Age of Rage

Barbican Centre

Some would argue we are living in the age of rage currently; scorched land, storm clouds on the horizon, and the constant scream of the internet. But the ancient Greeks, and more specifically the great tragedians step up, “hold my amphora of wine” they claim, we’ll show you rage. Prestigious director Ivo van Hove rises “Ohh you want fury” he cries “I’ll give you the multipack!”

So on a stifling Thursday evening, we pack into the Barbican theatre, greeted by a man cutting up body parts and grilling them on a real fire. Here we go indeed. Almost 4 hours of heavy-going danish/greek tragedy is our prize (or perhaps our punishment). Weaving together 6 already linked Euripides plays and one by Aeschylus, we are treated to; genital mutilation (x2) blindings, stoning, incest, genocide, warfare, and murder on murder on murder on murder. It’s the idiot’s guide to killing your family/friends/rival city-state in the way that only some old greek dudes know-how.

But that’s unsurprising, isn’t it? Pushing together 7 didactic plays forged in a warlike world about the evils of disobeying the establishment will mean…blood will be spilled. Despite the obvious language barrier and the constant eye darting needed to understand the dutch (via opera subtitles), many performances bridge the gap. Chris Nietvelt as Clytemnestra and her sister Helen encapsulates all that’s best about the show. Tall, striking, in two different colour sequinned dresses and knee-high boots her posture grotesque. Like a predatory spider casting shadows across the stage. Hélène Devos as Hecuba and Elektra has a desperate intensity, a shrieking fire fitting for her bright red hair (as Electra). The menfolk rather embrace the stock hero a little too much and stand tall but forgettable as masculine statues. Minne Koole as Orestes tries to break this frigidity with his descent into madness but the female characters overall grab the pupils more.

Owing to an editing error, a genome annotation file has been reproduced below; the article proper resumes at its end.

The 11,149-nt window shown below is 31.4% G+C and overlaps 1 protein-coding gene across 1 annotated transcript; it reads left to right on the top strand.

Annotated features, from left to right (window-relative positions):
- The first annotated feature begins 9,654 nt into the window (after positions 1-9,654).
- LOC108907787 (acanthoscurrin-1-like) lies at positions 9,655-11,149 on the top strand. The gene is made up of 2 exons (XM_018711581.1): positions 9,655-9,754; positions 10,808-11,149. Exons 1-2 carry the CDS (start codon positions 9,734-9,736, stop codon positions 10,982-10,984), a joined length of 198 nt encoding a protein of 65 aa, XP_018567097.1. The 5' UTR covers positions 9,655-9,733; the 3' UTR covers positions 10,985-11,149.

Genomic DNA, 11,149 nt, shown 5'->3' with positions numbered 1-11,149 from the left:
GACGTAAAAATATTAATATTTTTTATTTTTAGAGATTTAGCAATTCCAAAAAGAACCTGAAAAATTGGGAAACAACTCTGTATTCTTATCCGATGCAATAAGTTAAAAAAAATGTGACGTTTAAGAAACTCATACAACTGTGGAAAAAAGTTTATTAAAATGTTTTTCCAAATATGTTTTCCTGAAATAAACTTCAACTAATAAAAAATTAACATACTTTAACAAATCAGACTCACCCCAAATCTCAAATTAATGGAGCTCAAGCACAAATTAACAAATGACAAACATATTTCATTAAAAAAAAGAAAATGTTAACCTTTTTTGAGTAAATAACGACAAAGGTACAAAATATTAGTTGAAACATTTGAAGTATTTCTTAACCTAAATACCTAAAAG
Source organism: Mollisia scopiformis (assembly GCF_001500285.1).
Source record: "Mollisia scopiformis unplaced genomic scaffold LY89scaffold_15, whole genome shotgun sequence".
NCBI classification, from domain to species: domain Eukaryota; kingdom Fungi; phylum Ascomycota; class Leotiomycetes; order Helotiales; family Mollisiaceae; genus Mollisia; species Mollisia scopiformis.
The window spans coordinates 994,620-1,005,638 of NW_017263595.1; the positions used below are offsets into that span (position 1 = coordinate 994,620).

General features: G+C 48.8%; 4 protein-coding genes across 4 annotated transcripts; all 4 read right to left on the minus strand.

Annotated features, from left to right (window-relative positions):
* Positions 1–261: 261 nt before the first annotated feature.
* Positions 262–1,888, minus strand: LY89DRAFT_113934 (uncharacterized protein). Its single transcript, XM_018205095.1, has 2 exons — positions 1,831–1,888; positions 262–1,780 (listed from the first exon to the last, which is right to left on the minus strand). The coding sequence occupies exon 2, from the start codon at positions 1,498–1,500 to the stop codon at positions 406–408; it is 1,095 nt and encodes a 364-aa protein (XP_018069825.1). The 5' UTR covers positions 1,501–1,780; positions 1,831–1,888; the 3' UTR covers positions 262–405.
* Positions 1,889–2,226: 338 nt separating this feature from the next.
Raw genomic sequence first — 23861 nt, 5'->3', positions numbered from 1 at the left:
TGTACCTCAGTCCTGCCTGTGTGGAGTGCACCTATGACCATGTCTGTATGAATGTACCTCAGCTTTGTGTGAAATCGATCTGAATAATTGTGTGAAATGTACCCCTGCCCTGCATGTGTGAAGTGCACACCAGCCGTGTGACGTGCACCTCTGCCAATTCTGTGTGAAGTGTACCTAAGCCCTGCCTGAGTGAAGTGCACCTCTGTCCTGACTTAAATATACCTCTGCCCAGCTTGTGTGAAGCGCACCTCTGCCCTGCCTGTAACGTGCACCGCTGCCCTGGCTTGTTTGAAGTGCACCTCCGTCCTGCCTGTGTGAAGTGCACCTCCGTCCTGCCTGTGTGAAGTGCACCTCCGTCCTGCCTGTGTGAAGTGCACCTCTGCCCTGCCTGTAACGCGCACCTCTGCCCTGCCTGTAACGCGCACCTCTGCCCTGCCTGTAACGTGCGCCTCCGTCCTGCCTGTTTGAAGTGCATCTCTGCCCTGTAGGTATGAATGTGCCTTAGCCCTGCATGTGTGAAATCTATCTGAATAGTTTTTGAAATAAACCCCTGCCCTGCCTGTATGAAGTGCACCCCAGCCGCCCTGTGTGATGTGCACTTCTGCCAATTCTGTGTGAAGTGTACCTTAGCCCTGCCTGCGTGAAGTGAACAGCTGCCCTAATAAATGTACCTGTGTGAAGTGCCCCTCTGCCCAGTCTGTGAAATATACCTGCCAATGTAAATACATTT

It’s the visual sense that sets this show apart and makes the almost 4 hours if not enjoyable certainly interesting. Jan Versweyveld’s jungle gym of black pipes and massive arching LED screen is quite a sight. The literal mire of mud in the second act, the showers of blood and flying bodies whisked up into the gods. Like the many rock musicals before it (Jesus Christ Superstar for one) the edition of Hannes Nieuwlaet, Yves Goemaere, Ward Deketelaere (heavy metal musicians), and live percussion heightens the violence of the tales. Shaking the theatre’s very foundations.

Versweyveld’s lighting is stark, brutal, and unforgiving, his set functional but also overly busy, with wonderful elements thrown away in a corner. A bubbling blood trough leading to a darling little blood sink is used to great effect by the actors to wash their hands dirty. But is hidden at an angle to be almost invisible to most of the audience. WHY? Give us what we want…which in this case is a bubbling blood water fountain.

The perplexing choices don’t stop there. Rightfully so dance is used in the piece as it would be in the contemporary staging. Wim Vandekeybus’s choreography is messy at best, and painfully unimaginative at worst. The lack of synchronisation makes the group sections draining. Looking more like me after 6 martinis, the dancer’s movement feels unconnected to the themes explored, and that vagueness is distracting.

Van Hove has got lost in the details of this piece. Seemingly unable to say no to anything. As we know juggling too many plates means that eventually, some come crashing down. Simple mistakes like having stagehands (walkie-talkie visible) uncomfortably moving set pieces in full light, or not making muti-rolling clear enough to the audience. One greek play is complex enough, 7 jammed together with the same actors, now that’s a Herculean task (see what I did there?).

The themed of “masses are monsters” and that revenge is definitely….good?…BAD! I mean bad! As the curse runs from father to son, daughter to knife-wielding daughter. All the theatrical magic, storms conjured on stage, fields drenched in mist, faithfully recreated slaughter don’t detract you from asking why. Why 7 plays? When 1 would (if done right) have the same effect just more concisely. Would you sit through 7 Shakespeare’s? 7 Sarah Kane’s? 7 Christmas pantos? Although I lived to tell the tale of the septem greek tragedies I’m not sure if I would recommend the experience. Although this cauldron of rage is undeniably a potent brew.

If you want to see more searing theatre check out what’s on currently at the Barbican Centre here!